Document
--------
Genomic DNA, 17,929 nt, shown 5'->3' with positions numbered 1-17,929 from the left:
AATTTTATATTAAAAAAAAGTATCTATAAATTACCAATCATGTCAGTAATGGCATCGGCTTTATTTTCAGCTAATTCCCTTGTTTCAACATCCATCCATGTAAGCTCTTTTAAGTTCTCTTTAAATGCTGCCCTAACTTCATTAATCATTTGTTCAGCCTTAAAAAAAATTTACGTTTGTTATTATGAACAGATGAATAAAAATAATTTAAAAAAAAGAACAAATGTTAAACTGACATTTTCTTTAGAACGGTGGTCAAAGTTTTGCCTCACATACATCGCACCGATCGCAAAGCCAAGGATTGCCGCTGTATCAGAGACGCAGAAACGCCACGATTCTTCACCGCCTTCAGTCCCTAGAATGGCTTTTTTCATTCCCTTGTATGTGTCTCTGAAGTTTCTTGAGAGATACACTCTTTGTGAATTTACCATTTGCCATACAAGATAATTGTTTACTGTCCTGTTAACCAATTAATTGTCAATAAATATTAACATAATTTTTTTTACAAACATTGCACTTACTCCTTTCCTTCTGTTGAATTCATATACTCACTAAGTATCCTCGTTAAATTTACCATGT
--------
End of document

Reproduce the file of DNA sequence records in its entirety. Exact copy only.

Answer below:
Genomic DNA, 17,929 nt, shown 5'->3' with positions numbered 1-17,929 from the left:
AATTTTATATTAAAAAAAAGTATCTATAAATTACCAATCATGTCAGTAATGGCATCGGCTTTATTTTCAGCTAATTCCCTTGTTTCAACATCCATCCATGTAAGCTCTTTTAAGTTCTCTTTAAATGCTGCCCTAACTTCATTAATCATTTGTTCAGCCTTAAAAAAAATTTACGTTTGTTATTATGAACAGATGAATAAAAATAATTTAAAAAAAAGAACAAATGTTAAACTGACATTTTCTTTAGAACGGTGGTCAAAGTTTTGCCTCACATACATCGCACCGATCGCAAAGCCAAGGATTGCCGCTGTATCAGAGACGCAGAAACGCCACGATTCTTCACCGCCTTCAGTCCCTAGAATGGCTTTTTTCATTCCCTTGTATGTGTCTCTGAAGTTTCTTGAGAGATACACTCTTTGTGAATTTACCATTTGCCATACAAGATAATTGTTTACTGTCCTGTTAACCAATTAATTGTCAATAAATATTAACATAATTTTTTTTACAAACATTGCACTTACTCCTTTCCTTCTGTTGAATTCATATACTCACTAAGTATCCTCGTTAAATTTACCATGT